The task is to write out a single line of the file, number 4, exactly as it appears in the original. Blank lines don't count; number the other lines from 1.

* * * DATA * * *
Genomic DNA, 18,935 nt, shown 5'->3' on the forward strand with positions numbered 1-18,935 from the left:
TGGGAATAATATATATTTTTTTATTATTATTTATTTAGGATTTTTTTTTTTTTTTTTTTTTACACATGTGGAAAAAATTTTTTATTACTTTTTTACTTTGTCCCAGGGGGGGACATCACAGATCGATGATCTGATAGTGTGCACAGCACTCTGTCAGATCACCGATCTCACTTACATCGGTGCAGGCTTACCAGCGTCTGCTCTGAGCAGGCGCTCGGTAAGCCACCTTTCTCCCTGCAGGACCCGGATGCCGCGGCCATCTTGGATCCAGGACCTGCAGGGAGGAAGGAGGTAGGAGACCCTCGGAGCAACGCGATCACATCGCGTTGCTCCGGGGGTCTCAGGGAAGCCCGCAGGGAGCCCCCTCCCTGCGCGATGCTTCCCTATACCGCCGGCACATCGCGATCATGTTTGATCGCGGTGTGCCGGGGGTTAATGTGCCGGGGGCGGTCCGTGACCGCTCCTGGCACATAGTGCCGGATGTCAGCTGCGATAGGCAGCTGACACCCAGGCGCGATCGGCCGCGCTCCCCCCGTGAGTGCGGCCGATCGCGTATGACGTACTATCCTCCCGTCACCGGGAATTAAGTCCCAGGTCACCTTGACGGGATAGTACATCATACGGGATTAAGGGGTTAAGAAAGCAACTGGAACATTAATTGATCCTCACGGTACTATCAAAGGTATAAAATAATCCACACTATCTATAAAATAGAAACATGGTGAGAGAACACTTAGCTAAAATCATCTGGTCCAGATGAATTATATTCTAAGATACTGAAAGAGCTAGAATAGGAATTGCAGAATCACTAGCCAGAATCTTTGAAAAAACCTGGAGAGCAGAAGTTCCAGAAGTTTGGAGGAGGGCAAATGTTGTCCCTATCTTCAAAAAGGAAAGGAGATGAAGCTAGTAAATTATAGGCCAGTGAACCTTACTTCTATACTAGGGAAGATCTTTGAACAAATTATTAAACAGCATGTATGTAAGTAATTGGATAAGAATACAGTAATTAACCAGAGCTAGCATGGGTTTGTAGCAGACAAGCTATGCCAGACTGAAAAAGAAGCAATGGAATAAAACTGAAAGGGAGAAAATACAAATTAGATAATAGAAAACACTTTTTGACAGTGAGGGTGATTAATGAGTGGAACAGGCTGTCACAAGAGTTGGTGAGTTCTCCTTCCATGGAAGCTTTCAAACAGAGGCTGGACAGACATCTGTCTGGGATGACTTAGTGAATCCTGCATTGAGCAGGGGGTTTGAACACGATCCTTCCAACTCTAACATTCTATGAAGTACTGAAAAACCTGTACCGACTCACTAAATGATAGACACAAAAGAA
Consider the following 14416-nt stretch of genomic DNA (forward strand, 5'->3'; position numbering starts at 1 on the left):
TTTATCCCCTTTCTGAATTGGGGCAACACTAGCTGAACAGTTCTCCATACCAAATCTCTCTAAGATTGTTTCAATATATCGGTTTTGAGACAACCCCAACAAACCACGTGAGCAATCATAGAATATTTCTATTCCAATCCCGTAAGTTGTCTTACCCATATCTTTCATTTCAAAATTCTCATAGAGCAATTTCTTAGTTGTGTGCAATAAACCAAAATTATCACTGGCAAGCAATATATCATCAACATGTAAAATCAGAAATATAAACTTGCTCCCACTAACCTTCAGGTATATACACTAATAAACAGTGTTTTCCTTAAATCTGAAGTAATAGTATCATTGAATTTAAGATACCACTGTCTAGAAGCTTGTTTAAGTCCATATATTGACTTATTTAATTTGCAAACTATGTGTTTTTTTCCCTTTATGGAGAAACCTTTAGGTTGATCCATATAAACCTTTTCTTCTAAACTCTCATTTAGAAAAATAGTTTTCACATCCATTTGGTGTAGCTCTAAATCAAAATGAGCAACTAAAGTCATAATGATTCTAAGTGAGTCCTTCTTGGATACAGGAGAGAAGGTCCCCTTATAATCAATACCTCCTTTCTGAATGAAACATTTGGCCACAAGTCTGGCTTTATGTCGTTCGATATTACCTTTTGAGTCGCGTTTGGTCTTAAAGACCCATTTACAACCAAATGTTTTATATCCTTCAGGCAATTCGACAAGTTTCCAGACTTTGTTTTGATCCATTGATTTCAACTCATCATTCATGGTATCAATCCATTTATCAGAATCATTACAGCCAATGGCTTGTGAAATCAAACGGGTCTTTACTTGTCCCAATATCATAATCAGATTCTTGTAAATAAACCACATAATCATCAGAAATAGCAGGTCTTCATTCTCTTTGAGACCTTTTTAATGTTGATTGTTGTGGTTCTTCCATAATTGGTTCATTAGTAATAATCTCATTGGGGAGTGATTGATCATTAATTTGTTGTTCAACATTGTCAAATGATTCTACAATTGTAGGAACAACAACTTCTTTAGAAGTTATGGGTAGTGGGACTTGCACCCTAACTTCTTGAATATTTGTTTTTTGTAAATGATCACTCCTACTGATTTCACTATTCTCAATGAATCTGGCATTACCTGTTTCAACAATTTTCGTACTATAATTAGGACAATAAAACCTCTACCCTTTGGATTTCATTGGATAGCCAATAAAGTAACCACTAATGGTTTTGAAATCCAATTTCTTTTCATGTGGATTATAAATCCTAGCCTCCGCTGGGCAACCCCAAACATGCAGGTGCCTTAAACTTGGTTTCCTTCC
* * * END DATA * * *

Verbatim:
TTTATCCCCTTTCTGAATTGGGGCAACACTAGCTGAACAGTTCTCCATACCAAATCTCTCTAAGATTGTTTCAATATATCGGTTTTGAGACAACCCCAACAAACCACGTGAGCAATCATAGAATATTTCTATTCCAATCCCGTAAGTTGTCTTACCCATATCTTTCATTTCAAAATTCTCATAGAGCAATTTCTTAGTTGTGTGCAATAAACCAAAATTATCACTGGCAAGCAATATATCATCAACATGTAAAATCAGAAATATAAACTTGCTCCCACTAACCTTCAGGTATATACACTAATAAACAGTGTTTTCCTTAAATCTGAAGTAATAGTATCATTGAATTTAAGATACCACTGTCTAGAAGCTTGTTTAAGTCCATATATTGACTTATTTAATTTGCAAACTATGTGTTTTTTTCCCTTTATGGAGAAACCTTTAGGTTGATCCATATAAACCTTTTCTTCTAAACTCTCATTTAGAAAAATAGTTTTCACATCCATTTGGTGTAGCTCTAAATCAAAATGAGCAACTAAAGTCATAATGATTCTAAGTGAGTCCTTCTTGGATACAGGAGAGAAGGTCCCCTTATAATCAATACCTCCTTTCTGAATGAAACATTTGGCCACAAGTCTGGCTTTATGTCGTTCGATATTACCTTTTGAGTCGCGTTTGGTCTTAAAGACCCATTTACAACCAAATGTTTTATATCCTTCAGGCAATTCGACAAGTTTCCAGACTTTGTTTTGATCCATTGATTTCAACTCATCATTCATGGTATCAATCCATTTATCAGAATCATTACAGCCAATGGCTTGTGAAATCAAACGGGTCTTTACTTGTCCCAATATCATAATCAGATTCTTGTAAATAAACCACATAATCATCAGAAATAGCAGGTCTTCATTCTCTTTGAGACCTTTTTAATGTTGATTGTTGTGGTTCTTCCATAATTGGTTCATTAGTAATAATCTCATTGGGGAGTGATTGATCATTAATTTGTTGTTCAACATTGTCAAATGATTCTACAATTGTAGGAACAACAACTTCTTTAGAAGTTATGGGTAGTGGGACTTGCACCCTAACTTCTTGAATATTTGTTTTTTGTAAATGATCACTCCTACTGATTTCACTATTCTCAATGAATCTGGCATTACCTGTTTCAACAATTTTCGTACTATAATTAGGACAATAAAACCTCTACCCTTTGGATTTCATTGGATAGCCAATAAAGTAACCACTAATGGTTTTGAAATCCAATTTCTTTTCATGTGGATTATAAATCCTAGCCTCCGCTGGGCAACCCCAAACATGCAGGTGCCTTAAACTTGGTTTCCTTCC